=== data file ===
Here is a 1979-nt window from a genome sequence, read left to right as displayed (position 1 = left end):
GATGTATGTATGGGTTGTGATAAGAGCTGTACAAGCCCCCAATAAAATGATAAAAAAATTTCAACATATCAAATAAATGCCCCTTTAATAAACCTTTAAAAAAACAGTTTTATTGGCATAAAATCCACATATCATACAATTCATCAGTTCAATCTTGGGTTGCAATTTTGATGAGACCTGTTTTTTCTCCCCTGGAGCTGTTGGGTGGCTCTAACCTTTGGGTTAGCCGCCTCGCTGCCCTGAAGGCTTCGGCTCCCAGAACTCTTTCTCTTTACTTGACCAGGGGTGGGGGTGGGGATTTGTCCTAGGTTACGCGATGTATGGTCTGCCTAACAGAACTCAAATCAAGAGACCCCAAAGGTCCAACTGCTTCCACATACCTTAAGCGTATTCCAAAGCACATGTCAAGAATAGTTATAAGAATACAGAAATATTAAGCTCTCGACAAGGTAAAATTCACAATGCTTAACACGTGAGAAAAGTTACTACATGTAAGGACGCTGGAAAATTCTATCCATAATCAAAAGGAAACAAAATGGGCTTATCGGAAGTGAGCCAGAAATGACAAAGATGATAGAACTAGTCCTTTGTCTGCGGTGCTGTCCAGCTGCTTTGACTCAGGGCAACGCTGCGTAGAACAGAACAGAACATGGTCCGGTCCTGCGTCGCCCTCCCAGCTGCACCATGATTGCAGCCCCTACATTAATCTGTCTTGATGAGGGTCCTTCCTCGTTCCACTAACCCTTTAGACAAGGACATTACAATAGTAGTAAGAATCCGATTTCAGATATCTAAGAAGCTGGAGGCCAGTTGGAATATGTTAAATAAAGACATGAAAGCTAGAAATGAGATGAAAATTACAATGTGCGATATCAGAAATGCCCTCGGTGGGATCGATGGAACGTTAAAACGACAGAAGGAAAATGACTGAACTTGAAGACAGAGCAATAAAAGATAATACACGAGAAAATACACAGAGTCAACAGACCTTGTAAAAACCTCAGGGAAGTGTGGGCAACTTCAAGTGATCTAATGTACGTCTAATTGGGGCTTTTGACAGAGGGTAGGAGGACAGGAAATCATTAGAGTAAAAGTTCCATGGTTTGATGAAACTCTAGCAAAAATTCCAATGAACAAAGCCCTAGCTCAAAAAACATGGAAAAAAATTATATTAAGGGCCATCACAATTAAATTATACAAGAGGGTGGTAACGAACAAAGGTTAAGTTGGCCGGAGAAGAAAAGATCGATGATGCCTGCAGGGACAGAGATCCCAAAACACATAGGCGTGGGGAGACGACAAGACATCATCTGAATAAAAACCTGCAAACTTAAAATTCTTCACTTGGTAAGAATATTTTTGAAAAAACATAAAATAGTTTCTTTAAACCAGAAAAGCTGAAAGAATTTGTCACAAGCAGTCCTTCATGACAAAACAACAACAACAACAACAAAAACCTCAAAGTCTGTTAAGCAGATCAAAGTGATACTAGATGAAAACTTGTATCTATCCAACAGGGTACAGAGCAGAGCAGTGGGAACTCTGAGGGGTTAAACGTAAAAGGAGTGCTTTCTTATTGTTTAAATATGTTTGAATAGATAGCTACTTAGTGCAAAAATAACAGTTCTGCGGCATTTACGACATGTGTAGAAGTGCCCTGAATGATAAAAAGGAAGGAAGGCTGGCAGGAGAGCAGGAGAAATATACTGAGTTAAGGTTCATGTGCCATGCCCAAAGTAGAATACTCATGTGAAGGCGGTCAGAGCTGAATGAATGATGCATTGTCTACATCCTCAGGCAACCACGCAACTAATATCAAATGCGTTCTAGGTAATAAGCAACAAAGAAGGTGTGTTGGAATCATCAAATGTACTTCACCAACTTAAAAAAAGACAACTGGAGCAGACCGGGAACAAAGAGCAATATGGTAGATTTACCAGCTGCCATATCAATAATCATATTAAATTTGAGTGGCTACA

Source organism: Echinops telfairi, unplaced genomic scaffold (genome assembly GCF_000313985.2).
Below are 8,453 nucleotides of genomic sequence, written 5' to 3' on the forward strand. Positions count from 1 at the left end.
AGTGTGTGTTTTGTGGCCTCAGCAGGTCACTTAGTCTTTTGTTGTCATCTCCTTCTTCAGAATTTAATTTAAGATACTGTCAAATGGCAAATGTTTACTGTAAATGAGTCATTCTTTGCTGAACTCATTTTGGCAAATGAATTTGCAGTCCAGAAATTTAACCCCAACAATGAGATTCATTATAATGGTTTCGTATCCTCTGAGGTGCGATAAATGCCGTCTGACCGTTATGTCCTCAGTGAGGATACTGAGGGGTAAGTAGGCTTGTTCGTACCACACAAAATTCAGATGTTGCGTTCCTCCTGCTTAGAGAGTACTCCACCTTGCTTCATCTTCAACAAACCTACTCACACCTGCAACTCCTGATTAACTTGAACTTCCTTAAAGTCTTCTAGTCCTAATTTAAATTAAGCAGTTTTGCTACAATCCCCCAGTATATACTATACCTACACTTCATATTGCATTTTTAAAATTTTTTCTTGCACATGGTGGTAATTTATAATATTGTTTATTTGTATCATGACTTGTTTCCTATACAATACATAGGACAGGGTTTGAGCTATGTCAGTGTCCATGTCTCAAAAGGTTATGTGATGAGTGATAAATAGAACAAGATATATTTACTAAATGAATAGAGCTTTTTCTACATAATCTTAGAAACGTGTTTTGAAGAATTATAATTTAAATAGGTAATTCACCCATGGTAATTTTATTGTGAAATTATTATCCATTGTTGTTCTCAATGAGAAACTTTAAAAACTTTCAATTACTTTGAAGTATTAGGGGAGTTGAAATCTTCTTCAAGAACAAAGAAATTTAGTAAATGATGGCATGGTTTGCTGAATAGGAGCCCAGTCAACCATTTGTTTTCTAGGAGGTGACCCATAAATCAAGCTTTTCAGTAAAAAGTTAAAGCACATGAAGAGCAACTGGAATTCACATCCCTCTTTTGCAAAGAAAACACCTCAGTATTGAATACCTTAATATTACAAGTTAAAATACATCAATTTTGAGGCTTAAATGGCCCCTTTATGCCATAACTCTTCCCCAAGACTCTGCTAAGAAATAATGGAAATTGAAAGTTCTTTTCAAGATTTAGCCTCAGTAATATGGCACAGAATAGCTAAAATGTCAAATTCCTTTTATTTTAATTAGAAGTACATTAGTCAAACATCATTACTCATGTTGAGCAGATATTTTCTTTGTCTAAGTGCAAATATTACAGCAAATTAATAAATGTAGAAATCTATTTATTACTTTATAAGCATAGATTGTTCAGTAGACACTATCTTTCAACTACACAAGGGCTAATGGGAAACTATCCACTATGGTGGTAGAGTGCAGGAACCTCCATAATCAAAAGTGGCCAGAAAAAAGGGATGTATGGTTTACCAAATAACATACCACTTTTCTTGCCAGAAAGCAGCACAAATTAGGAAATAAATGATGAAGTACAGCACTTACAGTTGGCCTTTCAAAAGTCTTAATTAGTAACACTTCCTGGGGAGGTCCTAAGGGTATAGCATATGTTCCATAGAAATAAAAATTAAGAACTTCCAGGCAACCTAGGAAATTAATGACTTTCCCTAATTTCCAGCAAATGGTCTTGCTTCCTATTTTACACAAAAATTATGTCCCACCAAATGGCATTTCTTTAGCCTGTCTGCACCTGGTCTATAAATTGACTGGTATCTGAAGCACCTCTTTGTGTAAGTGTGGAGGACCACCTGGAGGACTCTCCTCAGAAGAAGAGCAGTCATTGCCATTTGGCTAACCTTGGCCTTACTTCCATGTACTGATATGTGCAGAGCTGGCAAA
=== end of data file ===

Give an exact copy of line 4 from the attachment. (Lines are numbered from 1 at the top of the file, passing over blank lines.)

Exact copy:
Below are 8,453 nucleotides of genomic sequence, written 5' to 3' on the forward strand. Positions count from 1 at the left end.